Aruk - Iraqi Herb and Potato Patties

Einat Admony Recipe By and Janna Gur
 
  • Cooking and Prep: 2 h
  • Serves: 4
  • Contains:

Friday lunches in traditional Jewish households are light, easy to fix, and often meatless, to leave room for the substantial Shabbat meals that lie ahead. So in Jewish Iraqi homes, you’ll often find these fragrant, golden-green latkes made with loads of fresh herbs, because they come together with minimal effort. Unlike the more familiar and labor-intensive Ashkenazi latkes, made with raw grated potato, these use mashed, precooked potatoes, resulting in crispy patties with a soft interior.

 

The first aruk I ever ate were cooked by Berta, the Iraqi mother of one of my army friends. I went to her house for lunch and was blown away by how delicious her aruk were.

 

I bake my potatoes, rather than boil them, because I like the richer, more potatoey flavor. The drier texture makes the latkes fluffier too. 

 

Recipe makes about 24 patties.

 

Watch Einat prepare these latkes with Naomi on Sunny-Side Up!

Ingredients (23)

Aruk

Red Pepper and Chile Tahini Sauce

Start Cooking

Prepare the Aruk

  1. Preheat the oven to 350°F (175°C).

  2. Bake the potatoes in their skins until completely soft when poked with a skewer or thin knife, about an hour. Let them cool on the counter.

  3. Scoop out the cooled potato flesh and roughly mash in a large bowl.

  4. Grate the onion into another bowl. Squeeze out as much moisture as you can, and then add the onion to the potatoes.

  5. Add the eggs, flour, scallions, parsley, cilantro, cumin, paprika, baharat, salt, and several twists of pepper and mix thoroughly. If you have time, cover and refrigerate for 30 minutes (this will stabilize the texture).

  6. Line a tray or plate with two layers of paper towels. Fill a large nonstick skillet with vegetable oil to a depth of 1/4 inch (six millimiters) and heat the oil over medium-high heat.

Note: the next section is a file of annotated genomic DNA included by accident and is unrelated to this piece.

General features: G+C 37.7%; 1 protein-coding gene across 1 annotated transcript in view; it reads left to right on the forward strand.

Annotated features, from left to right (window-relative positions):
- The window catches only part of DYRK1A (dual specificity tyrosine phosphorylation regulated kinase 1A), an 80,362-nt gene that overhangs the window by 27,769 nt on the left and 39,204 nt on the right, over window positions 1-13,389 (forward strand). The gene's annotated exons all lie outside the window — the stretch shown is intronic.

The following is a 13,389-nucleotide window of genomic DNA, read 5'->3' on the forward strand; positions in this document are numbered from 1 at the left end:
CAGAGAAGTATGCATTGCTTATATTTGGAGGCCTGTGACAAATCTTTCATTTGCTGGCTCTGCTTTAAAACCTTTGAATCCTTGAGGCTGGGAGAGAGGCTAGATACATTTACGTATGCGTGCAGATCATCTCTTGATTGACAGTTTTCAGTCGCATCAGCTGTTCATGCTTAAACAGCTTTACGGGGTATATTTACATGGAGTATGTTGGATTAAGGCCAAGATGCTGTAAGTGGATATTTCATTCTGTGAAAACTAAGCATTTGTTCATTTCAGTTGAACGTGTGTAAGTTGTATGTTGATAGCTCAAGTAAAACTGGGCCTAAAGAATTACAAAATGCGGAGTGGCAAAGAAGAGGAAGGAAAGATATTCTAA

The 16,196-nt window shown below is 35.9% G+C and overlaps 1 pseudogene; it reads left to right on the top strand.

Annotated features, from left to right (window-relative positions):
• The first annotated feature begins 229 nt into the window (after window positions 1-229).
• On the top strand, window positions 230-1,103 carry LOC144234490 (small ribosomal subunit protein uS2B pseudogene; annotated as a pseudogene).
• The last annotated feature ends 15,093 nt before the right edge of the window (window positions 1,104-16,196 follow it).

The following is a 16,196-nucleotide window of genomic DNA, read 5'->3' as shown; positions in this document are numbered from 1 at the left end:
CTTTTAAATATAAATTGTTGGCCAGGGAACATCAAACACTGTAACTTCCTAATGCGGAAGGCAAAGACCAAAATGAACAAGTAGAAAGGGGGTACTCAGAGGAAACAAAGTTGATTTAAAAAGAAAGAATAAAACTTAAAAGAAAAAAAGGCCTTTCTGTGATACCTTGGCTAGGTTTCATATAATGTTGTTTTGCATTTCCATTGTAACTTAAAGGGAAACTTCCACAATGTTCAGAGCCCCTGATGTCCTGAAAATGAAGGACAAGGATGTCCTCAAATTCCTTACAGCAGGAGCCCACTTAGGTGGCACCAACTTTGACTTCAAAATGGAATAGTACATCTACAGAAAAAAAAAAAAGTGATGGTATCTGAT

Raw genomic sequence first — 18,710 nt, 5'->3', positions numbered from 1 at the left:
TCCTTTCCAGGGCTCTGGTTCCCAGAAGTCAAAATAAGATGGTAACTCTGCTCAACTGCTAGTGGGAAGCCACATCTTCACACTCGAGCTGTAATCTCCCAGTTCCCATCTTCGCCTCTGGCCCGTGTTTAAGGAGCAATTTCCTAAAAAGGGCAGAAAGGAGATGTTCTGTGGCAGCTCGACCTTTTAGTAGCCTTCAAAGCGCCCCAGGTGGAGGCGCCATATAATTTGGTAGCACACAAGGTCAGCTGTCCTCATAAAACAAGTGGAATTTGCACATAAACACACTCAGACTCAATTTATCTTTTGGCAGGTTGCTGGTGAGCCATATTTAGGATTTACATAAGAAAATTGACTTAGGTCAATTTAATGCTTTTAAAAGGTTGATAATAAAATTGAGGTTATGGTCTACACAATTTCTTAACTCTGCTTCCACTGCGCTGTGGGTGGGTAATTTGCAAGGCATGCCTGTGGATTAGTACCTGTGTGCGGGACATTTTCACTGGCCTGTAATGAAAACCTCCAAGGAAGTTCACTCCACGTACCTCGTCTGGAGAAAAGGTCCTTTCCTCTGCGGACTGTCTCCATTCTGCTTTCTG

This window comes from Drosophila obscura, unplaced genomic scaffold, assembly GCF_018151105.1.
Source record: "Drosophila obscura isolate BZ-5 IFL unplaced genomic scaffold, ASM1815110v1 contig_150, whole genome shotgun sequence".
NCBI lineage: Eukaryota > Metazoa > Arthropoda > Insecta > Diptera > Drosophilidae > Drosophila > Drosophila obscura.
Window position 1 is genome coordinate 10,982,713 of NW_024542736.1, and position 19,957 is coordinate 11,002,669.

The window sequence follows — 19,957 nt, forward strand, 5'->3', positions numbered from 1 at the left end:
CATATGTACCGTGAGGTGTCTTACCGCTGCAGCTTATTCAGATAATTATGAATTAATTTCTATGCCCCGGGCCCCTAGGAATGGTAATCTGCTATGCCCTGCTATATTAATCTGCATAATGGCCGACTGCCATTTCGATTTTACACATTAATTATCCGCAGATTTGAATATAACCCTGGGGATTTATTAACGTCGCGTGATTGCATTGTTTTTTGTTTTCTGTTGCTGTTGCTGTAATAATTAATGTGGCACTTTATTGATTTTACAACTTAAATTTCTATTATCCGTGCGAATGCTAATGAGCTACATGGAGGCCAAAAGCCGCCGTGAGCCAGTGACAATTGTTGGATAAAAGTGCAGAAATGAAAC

7. While the oil is heating, rub your hands with additional oil and shape the potato mixture into patties about two and 1/2 inches (six centimeters) across. Working in batches, add the patties to the hot oil and fry until they are deep golden-green and crispy, two to three minutes on each side. Transfer to the paper towels to drain. Repeat to cook the remaining patties.

  8. Serve hot or warm, with red pepper tahini sauce. Aruk latkes are best fresh out of the skillet, but you can keep leftovers in an airtight container in the fridge for a day; reheat them at 350°F (175°C) for five to seven minutes.

Tip:

To speed things up, you can pulse the herbs and the onion in a food processor until they are finely chopped.

Prepare the Red Pepper and Chile Tahini Sauce

Roasted red peppers add bright color and a sweet flavor to this tahini. I serve it with savory pastry, roasted vegetables, or grilled lamb, and it makes a brilliant sandwich spread.

 

Makes about 2 cups (480 milliliters)

  1. Put the bell peppers and the chile in a food processor or a blender. Add the tahini, lemon juice, and garlic, and puree until completely smooth. Add the honey, paprika, and salt and pulse again to blend.

  2. With the motor running, slowly stream in the ice water and process until smooth.

  3. Taste and adjust the seasoning.

  4. Store in an airtight container in the refrigerator for up to three days.

Credits

Excerpted from Shuk by Einat Admony and Janna Gur (Artisan Books). Copyright ©️ 2019. Photographs by Quentin Bacon.

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